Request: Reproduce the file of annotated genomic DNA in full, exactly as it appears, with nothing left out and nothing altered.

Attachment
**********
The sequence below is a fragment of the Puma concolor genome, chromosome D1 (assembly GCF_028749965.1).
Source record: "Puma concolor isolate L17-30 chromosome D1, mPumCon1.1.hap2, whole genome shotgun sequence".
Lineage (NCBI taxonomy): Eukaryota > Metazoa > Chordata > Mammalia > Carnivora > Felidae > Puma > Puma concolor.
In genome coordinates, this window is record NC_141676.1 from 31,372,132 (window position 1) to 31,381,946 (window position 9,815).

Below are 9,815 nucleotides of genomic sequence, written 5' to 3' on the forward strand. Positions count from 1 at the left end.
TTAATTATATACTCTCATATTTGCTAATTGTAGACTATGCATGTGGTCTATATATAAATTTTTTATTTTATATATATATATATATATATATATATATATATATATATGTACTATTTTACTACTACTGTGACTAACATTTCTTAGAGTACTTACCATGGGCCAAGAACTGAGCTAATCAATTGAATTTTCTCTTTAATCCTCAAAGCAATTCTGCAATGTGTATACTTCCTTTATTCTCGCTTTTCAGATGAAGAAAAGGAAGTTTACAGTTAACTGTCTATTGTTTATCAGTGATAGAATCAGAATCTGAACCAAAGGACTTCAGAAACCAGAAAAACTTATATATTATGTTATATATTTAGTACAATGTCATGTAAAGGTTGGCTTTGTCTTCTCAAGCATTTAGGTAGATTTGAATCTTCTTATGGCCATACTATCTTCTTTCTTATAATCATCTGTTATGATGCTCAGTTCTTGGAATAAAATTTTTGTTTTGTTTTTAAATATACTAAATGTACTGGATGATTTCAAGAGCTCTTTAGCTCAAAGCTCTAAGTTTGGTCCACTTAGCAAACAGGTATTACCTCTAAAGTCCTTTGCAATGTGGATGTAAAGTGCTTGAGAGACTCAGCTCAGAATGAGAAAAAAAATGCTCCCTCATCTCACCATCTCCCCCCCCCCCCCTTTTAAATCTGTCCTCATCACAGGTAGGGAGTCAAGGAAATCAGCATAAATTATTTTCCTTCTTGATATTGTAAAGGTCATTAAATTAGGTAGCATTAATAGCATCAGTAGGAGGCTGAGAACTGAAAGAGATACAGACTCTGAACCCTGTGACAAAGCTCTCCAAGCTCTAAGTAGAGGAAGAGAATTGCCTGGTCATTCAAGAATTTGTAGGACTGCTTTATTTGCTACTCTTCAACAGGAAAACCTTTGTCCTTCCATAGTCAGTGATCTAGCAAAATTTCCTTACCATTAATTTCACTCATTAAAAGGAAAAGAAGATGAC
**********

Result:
The sequence below is a fragment of the Puma concolor genome, chromosome D1 (assembly GCF_028749965.1).
Source record: "Puma concolor isolate L17-30 chromosome D1, mPumCon1.1.hap2, whole genome shotgun sequence".
Lineage (NCBI taxonomy): Eukaryota > Metazoa > Chordata > Mammalia > Carnivora > Felidae > Puma > Puma concolor.
In genome coordinates, this window is record NC_141676.1 from 31,372,132 (window position 1) to 31,381,946 (window position 9,815).

Below are 9,815 nucleotides of genomic sequence, written 5' to 3' on the forward strand. Positions count from 1 at the left end.
TTAATTATATACTCTCATATTTGCTAATTGTAGACTATGCATGTGGTCTATATATAAATTTTTTATTTTATATATATATATATATATATATATATATATATATATATGTACTATTTTACTACTACTGTGACTAACATTTCTTAGAGTACTTACCATGGGCCAAGAACTGAGCTAATCAATTGAATTTTCTCTTTAATCCTCAAAGCAATTCTGCAATGTGTATACTTCCTTTATTCTCGCTTTTCAGATGAAGAAAAGGAAGTTTACAGTTAACTGTCTATTGTTTATCAGTGATAGAATCAGAATCTGAACCAAAGGACTTCAGAAACCAGAAAAACTTATATATTATGTTATATATTTAGTACAATGTCATGTAAAGGTTGGCTTTGTCTTCTCAAGCATTTAGGTAGATTTGAATCTTCTTATGGCCATACTATCTTCTTTCTTATAATCATCTGTTATGATGCTCAGTTCTTGGAATAAAATTTTTGTTTTGTTTTTAAATATACTAAATGTACTGGATGATTTCAAGAGCTCTTTAGCTCAAAGCTCTAAGTTTGGTCCACTTAGCAAACAGGTATTACCTCTAAAGTCCTTTGCAATGTGGATGTAAAGTGCTTGAGAGACTCAGCTCAGAATGAGAAAAAAAATGCTCCCTCATCTCACCATCTCCCCCCCCCCCCCTTTTAAATCTGTCCTCATCACAGGTAGGGAGTCAAGGAAATCAGCATAAATTATTTTCCTTCTTGATATTGTAAAGGTCATTAAATTAGGTAGCATTAATAGCATCAGTAGGAGGCTGAGAACTGAAAGAGATACAGACTCTGAACCCTGTGACAAAGCTCTCCAAGCTCTAAGTAGAGGAAGAGAATTGCCTGGTCATTCAAGAATTTGTAGGACTGCTTTATTTGCTACTCTTCAACAGGAAAACCTTTGTCCTTCCATAGTCAGTGATCTAGCAAAATTTCCTTACCATTAATTTCACTCATTAAAAGGAAAAGAAGATGAC